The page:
I was lucky enough to receive an advance reading copy of this. Being already familiar with the Johnny Scotch character from the brilliant noir comic of the same name I was eager to see how having him star in a prose novel would play out. It played out wonderfully, this is truly a great example of a hard-boiled noir styled novel. John Dover was born to write this stuff and it seems to flow from his pen like good scotch from a bottle. I wholeheartedly recommend this book to any and all fans of the noir genre. Bravo Mr. Dover, bravo.

“John Dover is an amazing writer. He breathes life into words that transcend the page.

In "Johnny Scotch: Danger in Bass Clef" he seduces the reader into his smokey jazz and scotch flavored world. A noir world of crime, booze, and dames, punctuated by magical interludes of scotch on the tongue, jazz in the ears.

I don't even like jazz, and I don't drink alcohol at all, yet I yearned to fall into the pages and soak up the ambiance. A tourist.
    
Also, in case you're wondering, the title is perfect. It will make more sense at the end.” Robert Easton - Author, Fortress of the Heart

“You’ll pick this scotch soaked, gnarly knuckled noir and polish it off in a single sitting. Storytelling is in tune with the genre. Book is a primer for what you order next time you are at a bar. It’s also a cautionary tale for anyone messing with the grim countenanced jazz musician on stage. 

The only gripe is that the book is short and I’d like the next one right on top. 
Pick it up. Solid noir.” Erick Mertz - Author, The Mask of Tomorrow

Amazon Reviews for Ella:

“This is a fast-paced short story about a trumpet player turned vigilante named Johnny Scotch. It's straightforward and violent and has a retro pulp flavor. If you're looking for irony or satire, you won't find it in this story. What's unique isn't the character's typical physical prowess but his expertise as a musician and love of Scotch whiskey. They both feedback into the old-fashioned plot about the tough guy title character coming to a helpless person's rescue at the hands of over-the-top bad guys. I recommend it if you like two-fisted tales that don't try to parody the genre or be hardcore for its own sake.” Charles Austin Muir -- Author of “This is a Horror Book”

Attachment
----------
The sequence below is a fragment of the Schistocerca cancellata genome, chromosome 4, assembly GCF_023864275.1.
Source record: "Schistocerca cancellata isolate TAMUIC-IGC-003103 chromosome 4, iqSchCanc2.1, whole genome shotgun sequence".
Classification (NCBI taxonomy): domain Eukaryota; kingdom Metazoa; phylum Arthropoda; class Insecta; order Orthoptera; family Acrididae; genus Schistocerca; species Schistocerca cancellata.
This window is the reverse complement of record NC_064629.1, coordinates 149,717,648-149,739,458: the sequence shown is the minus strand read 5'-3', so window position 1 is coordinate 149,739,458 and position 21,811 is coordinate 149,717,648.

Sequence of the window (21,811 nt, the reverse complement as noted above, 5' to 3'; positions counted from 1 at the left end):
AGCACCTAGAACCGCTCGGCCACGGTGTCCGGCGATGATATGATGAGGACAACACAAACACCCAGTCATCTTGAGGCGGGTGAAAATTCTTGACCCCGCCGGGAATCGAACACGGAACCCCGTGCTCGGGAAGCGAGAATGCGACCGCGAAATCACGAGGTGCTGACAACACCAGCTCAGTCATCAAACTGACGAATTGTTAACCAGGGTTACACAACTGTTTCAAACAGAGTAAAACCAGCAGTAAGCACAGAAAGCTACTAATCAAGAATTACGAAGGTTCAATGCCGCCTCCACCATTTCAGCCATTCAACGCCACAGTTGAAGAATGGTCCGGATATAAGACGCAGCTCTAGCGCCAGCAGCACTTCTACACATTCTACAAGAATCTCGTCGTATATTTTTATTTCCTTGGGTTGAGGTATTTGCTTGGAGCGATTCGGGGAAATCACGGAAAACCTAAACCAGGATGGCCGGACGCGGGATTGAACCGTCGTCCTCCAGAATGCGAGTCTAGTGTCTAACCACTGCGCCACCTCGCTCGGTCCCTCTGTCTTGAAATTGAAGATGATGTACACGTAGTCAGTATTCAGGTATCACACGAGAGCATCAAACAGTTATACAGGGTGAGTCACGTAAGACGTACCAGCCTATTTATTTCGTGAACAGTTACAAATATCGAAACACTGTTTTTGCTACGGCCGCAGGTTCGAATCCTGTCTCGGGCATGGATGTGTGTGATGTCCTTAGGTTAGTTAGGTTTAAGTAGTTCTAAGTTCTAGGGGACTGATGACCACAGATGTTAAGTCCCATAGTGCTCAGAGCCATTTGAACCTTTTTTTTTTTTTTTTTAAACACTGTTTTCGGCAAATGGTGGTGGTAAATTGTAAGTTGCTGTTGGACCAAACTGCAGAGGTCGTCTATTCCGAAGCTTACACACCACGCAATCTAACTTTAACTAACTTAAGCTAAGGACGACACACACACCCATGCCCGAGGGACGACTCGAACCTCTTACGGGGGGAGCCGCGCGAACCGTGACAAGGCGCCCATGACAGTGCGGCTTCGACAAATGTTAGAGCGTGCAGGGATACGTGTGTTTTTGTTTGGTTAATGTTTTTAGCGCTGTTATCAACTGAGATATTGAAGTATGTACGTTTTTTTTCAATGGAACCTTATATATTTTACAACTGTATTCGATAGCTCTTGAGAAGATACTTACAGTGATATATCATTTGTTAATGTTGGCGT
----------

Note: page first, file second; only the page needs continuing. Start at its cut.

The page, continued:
“If you like music, detective stories, and scotch then you will find that this is a book is aged to perfection!” Greg Smith -- Writer of “Junior Braves of the Apocalypse

“I am familiar with the dark and gritty world of Johnny Scotch from the brilliant noir comic series of the same name when I saw this prose short story available on Amazon I had to buy it immediately. John Dover writing never ceases to astound me, he paints such a dark and vivid picture of the action going on in the story. His Johnny Scotch character, booze-soaked musician and righter of wrongs never hits any false notes in his various quests. Buy this story and read it but by all means, go seek out the comic as well. Bravo Mr. Dover, this story is a worthy addition to the legend of Johnny Scotch.” Anonymous Amazon Reviewer


Look to the Breaking Rules Publishing website - www.breakingrulespublishing.com to order and check out John and his two new books. 



Breaking Rules Publishing continues to accept submissions in all genres from writers around the world. Simply email us at info@breakingrulespublishing.com.

And thanks for stopping by.


GONE WRITING!!!





A spoon full of sugar!

So here’s the deal. Everyone makes mistakes. NO ONE IS PERFECT.   Certainly not us. All we can do is learn from our mistakes and m...